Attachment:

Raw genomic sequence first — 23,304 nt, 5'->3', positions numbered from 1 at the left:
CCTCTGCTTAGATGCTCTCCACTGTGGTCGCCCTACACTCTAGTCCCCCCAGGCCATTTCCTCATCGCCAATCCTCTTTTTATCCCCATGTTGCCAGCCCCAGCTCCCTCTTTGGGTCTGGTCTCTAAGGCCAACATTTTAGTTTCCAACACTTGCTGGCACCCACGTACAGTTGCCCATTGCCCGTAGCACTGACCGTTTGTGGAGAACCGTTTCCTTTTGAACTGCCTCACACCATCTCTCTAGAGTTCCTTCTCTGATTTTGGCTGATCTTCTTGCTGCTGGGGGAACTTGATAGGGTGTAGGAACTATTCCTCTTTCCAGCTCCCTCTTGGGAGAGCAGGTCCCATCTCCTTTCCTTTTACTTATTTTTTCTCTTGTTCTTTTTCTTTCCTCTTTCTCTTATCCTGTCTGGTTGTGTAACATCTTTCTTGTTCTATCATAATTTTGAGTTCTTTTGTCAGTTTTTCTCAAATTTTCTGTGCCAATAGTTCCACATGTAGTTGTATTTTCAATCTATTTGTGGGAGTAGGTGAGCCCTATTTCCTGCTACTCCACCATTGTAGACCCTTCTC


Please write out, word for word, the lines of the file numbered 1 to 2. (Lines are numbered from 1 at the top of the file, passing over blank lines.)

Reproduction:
Raw genomic sequence first — 23,304 nt, 5'->3', positions numbered from 1 at the left:
CCTCTGCTTAGATGCTCTCCACTGTGGTCGCCCTACACTCTAGTCCCCCCAGGCCATTTCCTCATCGCCAATCCTCTTTTTATCCCCATGTTGCCAGCCCCAGCTCCCTCTTTGGGTCTGGTCTCTAAGGCCAACATTTTAGTTTCCAACACTTGCTGGCACCCACGTACAGTTGCCCATTGCCCGTAGCACTGACCGTTTGTGGAGAACCGTTTCCTTTTGAACTGCCTCACACCATCTCTCTAGAGTTCCTTCTCTGATTTTGGCTGATCTTCTTGCTGCTGGGGGAACTTGATAGGGTGTAGGAACTATTCCTCTTTCCAGCTCCCTCTTGGGAGAGCAGGTCCCATCTCCTTTCCTTTTACTTATTTTTTCTCTTGTTCTTTTTCTTTCCTCTTTCTCTTATCCTGTCTGGTTGTGTAACATCTTTCTTGTTCTATCATAATTTTGAGTTCTTTTGTCAGTTTTTCTCAAATTTTCTGTGCCAATAGTTCCACATGTAGTTGTATTTTCAATCTATTTGTGGGAGTAGGTGAGCCCTATTTCCTGCTACTCCACCATTGTAGACCCTTCTC